The simple solution is that when forensic interviews are in question, the Defense counsel simply needs to file a Motion to request the Interviews.  Presumably, since the prosecutor has the pocket order, it wouldn’t have an objection to the Motion and the court can enter the Order — the Court that has actually been assigned the case — as opposed to the chief Judge may not have been assigned the case.

Given the circumstances, the law, and well-established procedure, we as a defense bar have an obligation to do the very thing we were trained to do — and something that most of us do on a regular basis — that is to explain to the prosecutor’s office and to the courts that this order should be rescinded.   To simply accept that the prosecutor should be entitled to dole out a pocket order to be entered as it deems fit, without objection from the Defense counsel is an abdication of our duties (the Defense bar) and to the administration of justice.

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Former employees, Isaiah Dahlman and Genna Fasullo, are going on to bigger things!

Genna Fasullo, former Law Clerk for the Abood Law Firm, was offered a job with the State Attorney’s Office in Marion County, FL (Ocala, FL) as an Assistant State Attorney to officially begin her career!

Isaiah Dahlman, Administrative Assistant at Perrigo Company plc and former legal assistant at the Abood Law Firm, has been hitting the road and meeting with manufacturers that he is pursuing to work with in regards to a product the company is looking to add to their pipeline. In this case, the product has received attention from their international teams, who have also become interested in the project, leading the company negotiating worldwide rights. This would be the first of its type for a development project at Perrigo.

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Printed in Pink

In honor of Breast Cancer Awareness Month and in support all those who lived with, died because of, or are at risk for Breast Cancer, the Abood Law Firm’s pleading will be printed in pink.

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Andrew Abood Attends the 2015 ACCT Leadership Congress

Andrew Abood is attending the 4 day 2015 ACCT Leadership Congress in San Diego, California as a trustee for Lansing Community College. He continues to learn how other colleges are dedicated to lowering the costs of higher education by the reducing the costs of books through OER and other online free resources.

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The annual rivalry is coming!

Do you really need a hype video? It is Michigan vs Michigan State, for God’s sake.

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Andrew Abood Attends NACDL & NCDD DUI Seminar

Andrew Abood attended NACDL & NCDD’s 19th Annual DUI Seminar- ‘DWI Means Defend With Ingenuity’as one of the top criminal defense lawyers in the US at the Bellagio Hotel located Las Vegas, Nevada. The seminar was a three day program on defending OWI cases and is one of the top two attended programs for NACDL, along with the 8th Annual Drug Seminar- ‘Defending the Modern Drug Case’, for the second year in a row. Attendance to programs like these are just one of the many ways the Abood Law Firm is committed to perfecting its craft.

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Abood Law Firm Joins National Moment of Silence for Umpqua Community College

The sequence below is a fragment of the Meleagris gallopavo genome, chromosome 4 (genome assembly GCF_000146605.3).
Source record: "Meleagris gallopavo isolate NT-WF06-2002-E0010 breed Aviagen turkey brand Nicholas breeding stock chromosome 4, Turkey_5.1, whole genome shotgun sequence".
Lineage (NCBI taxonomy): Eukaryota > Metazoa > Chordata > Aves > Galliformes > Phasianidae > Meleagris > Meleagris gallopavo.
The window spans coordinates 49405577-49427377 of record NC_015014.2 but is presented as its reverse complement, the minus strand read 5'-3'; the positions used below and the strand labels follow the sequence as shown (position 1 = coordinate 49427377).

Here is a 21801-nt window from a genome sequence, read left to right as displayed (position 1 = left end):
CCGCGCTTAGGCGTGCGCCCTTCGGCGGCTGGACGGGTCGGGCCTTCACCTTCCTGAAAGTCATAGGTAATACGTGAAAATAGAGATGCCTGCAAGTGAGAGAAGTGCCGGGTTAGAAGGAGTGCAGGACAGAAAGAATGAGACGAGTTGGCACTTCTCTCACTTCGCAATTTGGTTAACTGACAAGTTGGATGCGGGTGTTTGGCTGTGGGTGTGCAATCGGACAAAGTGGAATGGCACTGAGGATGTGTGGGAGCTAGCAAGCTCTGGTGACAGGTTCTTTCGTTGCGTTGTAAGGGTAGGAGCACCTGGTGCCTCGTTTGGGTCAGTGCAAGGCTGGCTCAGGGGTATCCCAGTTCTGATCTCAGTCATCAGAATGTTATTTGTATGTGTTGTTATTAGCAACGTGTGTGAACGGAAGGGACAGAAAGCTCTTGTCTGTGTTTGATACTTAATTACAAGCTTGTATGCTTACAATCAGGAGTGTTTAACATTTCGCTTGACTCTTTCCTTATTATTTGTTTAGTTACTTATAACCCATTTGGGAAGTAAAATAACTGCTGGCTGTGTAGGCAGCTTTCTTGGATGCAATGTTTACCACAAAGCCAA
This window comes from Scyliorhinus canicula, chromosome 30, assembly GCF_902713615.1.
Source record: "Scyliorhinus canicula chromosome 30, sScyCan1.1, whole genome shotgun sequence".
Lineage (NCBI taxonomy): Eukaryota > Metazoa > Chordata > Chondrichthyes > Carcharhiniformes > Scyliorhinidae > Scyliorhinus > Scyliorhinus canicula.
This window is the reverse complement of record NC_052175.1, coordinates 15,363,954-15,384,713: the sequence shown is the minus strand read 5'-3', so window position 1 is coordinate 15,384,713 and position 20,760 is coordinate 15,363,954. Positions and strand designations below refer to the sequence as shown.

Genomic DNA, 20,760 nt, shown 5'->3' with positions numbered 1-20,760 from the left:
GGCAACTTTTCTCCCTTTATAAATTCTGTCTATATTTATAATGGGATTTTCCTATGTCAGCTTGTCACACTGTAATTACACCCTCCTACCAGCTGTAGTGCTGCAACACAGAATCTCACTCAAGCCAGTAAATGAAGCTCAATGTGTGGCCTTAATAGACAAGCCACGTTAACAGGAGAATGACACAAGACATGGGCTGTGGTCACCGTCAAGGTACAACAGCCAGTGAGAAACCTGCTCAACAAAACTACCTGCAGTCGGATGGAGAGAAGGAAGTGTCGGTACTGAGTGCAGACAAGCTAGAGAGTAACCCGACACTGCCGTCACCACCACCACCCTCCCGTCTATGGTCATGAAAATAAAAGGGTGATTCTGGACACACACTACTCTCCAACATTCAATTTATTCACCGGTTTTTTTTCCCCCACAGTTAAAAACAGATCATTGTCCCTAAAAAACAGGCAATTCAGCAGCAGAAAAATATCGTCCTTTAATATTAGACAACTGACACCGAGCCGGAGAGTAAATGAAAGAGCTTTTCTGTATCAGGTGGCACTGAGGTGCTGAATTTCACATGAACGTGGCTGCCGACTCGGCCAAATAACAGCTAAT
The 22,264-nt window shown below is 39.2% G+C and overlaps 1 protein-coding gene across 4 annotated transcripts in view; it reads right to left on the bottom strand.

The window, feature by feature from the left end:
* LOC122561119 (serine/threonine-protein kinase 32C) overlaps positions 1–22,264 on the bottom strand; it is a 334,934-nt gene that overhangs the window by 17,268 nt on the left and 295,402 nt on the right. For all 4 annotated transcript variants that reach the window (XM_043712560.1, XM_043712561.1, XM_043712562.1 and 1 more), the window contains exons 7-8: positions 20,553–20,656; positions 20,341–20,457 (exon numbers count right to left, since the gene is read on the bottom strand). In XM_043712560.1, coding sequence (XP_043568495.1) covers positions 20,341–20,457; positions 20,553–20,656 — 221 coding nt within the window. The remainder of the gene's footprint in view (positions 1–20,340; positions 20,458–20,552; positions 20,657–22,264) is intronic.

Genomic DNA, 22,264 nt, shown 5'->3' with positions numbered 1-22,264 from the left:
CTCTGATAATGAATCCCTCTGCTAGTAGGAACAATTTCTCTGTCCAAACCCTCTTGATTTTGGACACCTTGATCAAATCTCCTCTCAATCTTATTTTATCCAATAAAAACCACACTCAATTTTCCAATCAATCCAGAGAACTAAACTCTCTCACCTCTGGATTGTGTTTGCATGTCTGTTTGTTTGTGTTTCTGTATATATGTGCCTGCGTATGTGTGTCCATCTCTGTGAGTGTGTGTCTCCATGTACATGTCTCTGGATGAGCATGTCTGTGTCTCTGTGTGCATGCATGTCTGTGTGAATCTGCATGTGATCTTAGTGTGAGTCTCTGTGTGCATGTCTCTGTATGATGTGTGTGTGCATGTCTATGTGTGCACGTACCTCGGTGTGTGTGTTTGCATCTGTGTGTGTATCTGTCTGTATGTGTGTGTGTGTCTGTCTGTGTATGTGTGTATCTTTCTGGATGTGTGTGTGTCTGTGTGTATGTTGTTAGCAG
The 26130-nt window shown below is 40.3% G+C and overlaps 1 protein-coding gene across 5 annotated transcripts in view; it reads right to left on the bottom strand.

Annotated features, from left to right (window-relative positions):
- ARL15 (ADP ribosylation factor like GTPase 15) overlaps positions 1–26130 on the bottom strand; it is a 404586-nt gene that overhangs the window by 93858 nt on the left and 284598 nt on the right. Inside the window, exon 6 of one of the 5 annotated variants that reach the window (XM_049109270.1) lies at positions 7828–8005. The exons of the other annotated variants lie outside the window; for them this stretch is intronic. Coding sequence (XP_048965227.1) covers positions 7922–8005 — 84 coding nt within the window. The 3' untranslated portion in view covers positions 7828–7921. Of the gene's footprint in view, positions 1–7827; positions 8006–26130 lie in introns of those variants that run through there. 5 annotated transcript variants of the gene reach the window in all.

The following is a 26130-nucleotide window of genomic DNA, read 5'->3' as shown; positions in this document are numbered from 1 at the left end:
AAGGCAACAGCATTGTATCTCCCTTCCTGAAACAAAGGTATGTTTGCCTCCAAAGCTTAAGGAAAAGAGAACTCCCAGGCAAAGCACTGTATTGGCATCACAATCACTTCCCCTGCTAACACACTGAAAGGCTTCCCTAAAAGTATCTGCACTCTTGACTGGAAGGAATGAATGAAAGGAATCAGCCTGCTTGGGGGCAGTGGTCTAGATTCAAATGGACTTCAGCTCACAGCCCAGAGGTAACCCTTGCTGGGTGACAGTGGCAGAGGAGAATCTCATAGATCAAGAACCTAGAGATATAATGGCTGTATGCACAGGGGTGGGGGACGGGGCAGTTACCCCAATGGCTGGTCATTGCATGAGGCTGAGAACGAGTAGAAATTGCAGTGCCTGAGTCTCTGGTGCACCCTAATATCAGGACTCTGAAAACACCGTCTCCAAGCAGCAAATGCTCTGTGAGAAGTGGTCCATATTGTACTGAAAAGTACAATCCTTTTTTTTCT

The Abood Law Firm joins the American Association of Community Colleges for a national moment of silence in the memory of victims of last week’s tragedy at Umpqua Community College. ‪#‎IamUCC

 


 

July 2015

Ingham County Bar Association Golf Outing 2015

We don’t always play in golf outings, but when we do, we win. – Bob Fossum, Jeff Abood, Sam Abood

Ingham County Bar Association Golf Outing 2015

 


 

June 2015

US Supreme Court Legalizes Same Sex Marriages

For all those people who have suffered, died, struggled, and been denied — Your day has come. Today marks a day where love triumphs. Every person, every couple, every family shall be treated the same. The decision might not have been unanimous at the Supreme Court, but it was at the Abood Law Firm.
“The Constitution promises liberty to all within its reach, a liberty that includes certain specific rights that allow persons, within a lawful realm, to define and express their identity. The petitioners in these cases seek to find that liberty by marrying someone of the same sex and having their marriages deemed lawful on the same terms and conditions as marriages between persons of the opposite sex.”
The United States Supreme Court, in a 5-4 decision, ruled today, June 26, 2015 that it is legal for all Americans, no matter their sexual orientation, to get married. The Court held that the 14th Amendment requires a State to license a marriage between two people of the same sex.
In closing, Justice Anthony Kennedy eloquently stated:
No union is more profound than marriage, for it embodies the highest ideals of love, fidelity, devotion, sacrifice, and family. In forming a marital union, two people become something greater than once they were. As some of the petitioners in these cases demonstrate, marriage embodies a love that may endure even past death. It would misunderstand these men and women to say they disrespect the idea of marriage. Their plea is that they do respect it, respect it so deeply that they seek to finds its fulfillment for themselves. Their hope is not to be condemned to live in loneliness, excluded from one of the civilization’s oldest institutions. They ask for equal dignity in the eyes of the law. The Constitution grants them that right.